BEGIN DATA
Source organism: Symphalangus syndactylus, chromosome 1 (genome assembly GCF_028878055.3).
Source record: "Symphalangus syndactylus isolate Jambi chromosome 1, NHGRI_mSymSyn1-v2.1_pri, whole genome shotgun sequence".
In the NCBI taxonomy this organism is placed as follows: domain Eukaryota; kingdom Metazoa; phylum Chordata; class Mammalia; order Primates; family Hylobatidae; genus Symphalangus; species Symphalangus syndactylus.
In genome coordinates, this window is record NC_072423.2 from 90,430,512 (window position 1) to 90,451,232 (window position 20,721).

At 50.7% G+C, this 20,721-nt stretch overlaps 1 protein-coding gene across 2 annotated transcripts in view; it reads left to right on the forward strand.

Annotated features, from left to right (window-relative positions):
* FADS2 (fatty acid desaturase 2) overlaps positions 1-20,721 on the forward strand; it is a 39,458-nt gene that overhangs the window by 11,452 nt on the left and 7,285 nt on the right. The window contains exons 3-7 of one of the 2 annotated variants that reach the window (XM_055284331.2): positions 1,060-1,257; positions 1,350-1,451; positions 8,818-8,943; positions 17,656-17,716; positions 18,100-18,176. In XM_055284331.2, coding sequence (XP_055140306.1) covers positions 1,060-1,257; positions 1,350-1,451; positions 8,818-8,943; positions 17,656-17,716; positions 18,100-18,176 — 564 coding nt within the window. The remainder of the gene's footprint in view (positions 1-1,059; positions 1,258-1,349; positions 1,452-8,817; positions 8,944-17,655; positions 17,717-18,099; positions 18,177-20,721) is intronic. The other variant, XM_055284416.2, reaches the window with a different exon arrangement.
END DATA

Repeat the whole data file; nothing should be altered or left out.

Source organism: Symphalangus syndactylus, chromosome 1 (genome assembly GCF_028878055.3).
Source record: "Symphalangus syndactylus isolate Jambi chromosome 1, NHGRI_mSymSyn1-v2.1_pri, whole genome shotgun sequence".
In the NCBI taxonomy this organism is placed as follows: domain Eukaryota; kingdom Metazoa; phylum Chordata; class Mammalia; order Primates; family Hylobatidae; genus Symphalangus; species Symphalangus syndactylus.
In genome coordinates, this window is record NC_072423.2 from 90,430,512 (window position 1) to 90,451,232 (window position 20,721).

At 50.7% G+C, this 20,721-nt stretch overlaps 1 protein-coding gene across 2 annotated transcripts in view; it reads left to right on the forward strand.

Annotated features, from left to right (window-relative positions):
* FADS2 (fatty acid desaturase 2) overlaps positions 1-20,721 on the forward strand; it is a 39,458-nt gene that overhangs the window by 11,452 nt on the left and 7,285 nt on the right. The window contains exons 3-7 of one of the 2 annotated variants that reach the window (XM_055284331.2): positions 1,060-1,257; positions 1,350-1,451; positions 8,818-8,943; positions 17,656-17,716; positions 18,100-18,176. In XM_055284331.2, coding sequence (XP_055140306.1) covers positions 1,060-1,257; positions 1,350-1,451; positions 8,818-8,943; positions 17,656-17,716; positions 18,100-18,176 — 564 coding nt within the window. The remainder of the gene's footprint in view (positions 1-1,059; positions 1,258-1,349; positions 1,452-8,817; positions 8,944-17,655; positions 17,717-18,099; positions 18,177-20,721) is intronic. The other variant, XM_055284416.2, reaches the window with a different exon arrangement.